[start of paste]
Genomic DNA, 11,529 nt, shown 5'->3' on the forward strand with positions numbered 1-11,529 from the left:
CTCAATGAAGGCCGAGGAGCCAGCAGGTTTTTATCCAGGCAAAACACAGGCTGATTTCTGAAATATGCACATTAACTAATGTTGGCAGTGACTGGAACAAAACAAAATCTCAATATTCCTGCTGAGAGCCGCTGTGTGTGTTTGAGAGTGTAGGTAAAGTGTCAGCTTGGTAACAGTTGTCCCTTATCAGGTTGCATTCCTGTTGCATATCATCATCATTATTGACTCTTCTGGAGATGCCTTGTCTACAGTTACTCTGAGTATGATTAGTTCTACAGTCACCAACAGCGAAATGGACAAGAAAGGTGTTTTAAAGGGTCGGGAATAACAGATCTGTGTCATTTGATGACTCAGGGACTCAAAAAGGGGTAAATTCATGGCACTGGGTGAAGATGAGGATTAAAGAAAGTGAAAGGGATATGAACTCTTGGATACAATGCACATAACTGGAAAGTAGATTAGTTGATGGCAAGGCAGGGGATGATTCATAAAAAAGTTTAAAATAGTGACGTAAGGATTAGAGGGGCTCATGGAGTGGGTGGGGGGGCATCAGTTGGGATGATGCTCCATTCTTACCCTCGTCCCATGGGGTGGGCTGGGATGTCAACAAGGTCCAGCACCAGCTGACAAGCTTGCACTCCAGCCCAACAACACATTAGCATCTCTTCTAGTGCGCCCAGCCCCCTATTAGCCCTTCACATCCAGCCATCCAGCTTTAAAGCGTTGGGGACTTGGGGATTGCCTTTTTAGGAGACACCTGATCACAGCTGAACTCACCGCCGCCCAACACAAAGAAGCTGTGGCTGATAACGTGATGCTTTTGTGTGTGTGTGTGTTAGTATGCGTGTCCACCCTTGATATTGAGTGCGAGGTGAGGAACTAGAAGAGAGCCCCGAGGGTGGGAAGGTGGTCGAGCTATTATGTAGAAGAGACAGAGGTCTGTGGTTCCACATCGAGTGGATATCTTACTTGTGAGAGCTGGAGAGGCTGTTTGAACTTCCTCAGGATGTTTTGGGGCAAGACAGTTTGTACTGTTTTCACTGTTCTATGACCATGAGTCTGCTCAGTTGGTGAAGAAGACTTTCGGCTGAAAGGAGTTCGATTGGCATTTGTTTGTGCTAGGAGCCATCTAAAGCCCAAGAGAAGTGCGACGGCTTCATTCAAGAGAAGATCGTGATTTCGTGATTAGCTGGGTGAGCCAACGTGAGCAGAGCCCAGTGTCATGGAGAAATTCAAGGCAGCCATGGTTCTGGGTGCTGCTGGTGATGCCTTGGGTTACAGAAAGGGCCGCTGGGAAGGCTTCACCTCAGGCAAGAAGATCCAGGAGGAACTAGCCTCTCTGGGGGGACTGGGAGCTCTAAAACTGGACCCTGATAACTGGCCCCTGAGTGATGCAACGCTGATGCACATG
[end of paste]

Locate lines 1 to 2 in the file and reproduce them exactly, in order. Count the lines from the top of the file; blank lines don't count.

Genomic DNA, 11,529 nt, shown 5'->3' on the forward strand with positions numbered 1-11,529 from the left:
CTCAATGAAGGCCGAGGAGCCAGCAGGTTTTTATCCAGGCAAAACACAGGCTGATTTCTGAAATATGCACATTAACTAATGTTGGCAGTGACTGGAACAAAACAAAATCTCAATATTCCTGCTGAGAGCCGCTGTGTGTGTTTGAGAGTGTAGGTAAAGTGTCAGCTTGGTAACAGTTGTCCCTTATCAGGTTGCATTCCTGTTGCATATCATCATCATTATTGACTCTTCTGGAGATGCCTTGTCTACAGTTACTCTGAGTATGATTAGTTCTACAGTCACCAACAGCGAAATGGACAAGAAAGGTGTTTTAAAGGGTCGGGAATAACAGATCTGTGTCATTTGATGACTCAGGGACTCAAAAAGGGGTAAATTCATGGCACTGGGTGAAGATGAGGATTAAAGAAAGTGAAAGGGATATGAACTCTTGGATACAATGCACATAACTGGAAAGTAGATTAGTTGATGGCAAGGCAGGGGATGATTCATAAAAAAGTTTAAAATAGTGACGTAAGGATTAGAGGGGCTCATGGAGTGGGTGGGGGGGCATCAGTTGGGATGATGCTCCATTCTTACCCTCGTCCCATGGGGTGGGCTGGGATGTCAACAAGGTCCAGCACCAGCTGACAAGCTTGCACTCCAGCCCAACAACACATTAGCATCTCTTCTAGTGCGCCCAGCCCCCTATTAGCCCTTCACATCCAGCCATCCAGCTTTAAAGCGTTGGGGACTTGGGGATTGCCTTTTTAGGAGACACCTGATCACAGCTGAACTCACCGCCGCCCAACACAAAGAAGCTGTGGCTGATAACGTGATGCTTTTGTGTGTGTGTGTGTTAGTATGCGTGTCCACCCTTGATATTGAGTGCGAGGTGAGGAACTAGAAGAGAGCCCCGAGGGTGGGAAGGTGGTCGAGCTATTATGTAGAAGAGACAGAGGTCTGTGGTTCCACATCGAGTGGATATCTTACTTGTGAGAGCTGGAGAGGCTGTTTGAACTTCCTCAGGATGTTTTGGGGCAAGACAGTTTGTACTGTTTTCACTGTTCTATGACCATGAGTCTGCTCAGTTGGTGAAGAAGACTTTCGGCTGAAAGGAGTTCGATTGGCATTTGTTTGTGCTAGGAGCCATCTAAAGCCCAAGAGAAGTGCGACGGCTTCATTCAAGAGAAGATCGTGATTTCGTGATTAGCTGGGTGAGCCAACGTGAGCAGAGCCCAGTGTCATGGAGAAATTCAAGGCAGCCATGGTTCTGGGTGCTGCTGGTGATGCCTTGGGTTACAGAAAGGGCCGCTGGGAAGGCTTCACCTCAGGCAAGAAGATCCAGGAGGAACTAGCCTCTCTGGGGGGACTGGGAGCTCTAAAACTGGACCCTGATAACTGGCCCCTGAGTGATGCAACGCTGATGCACATG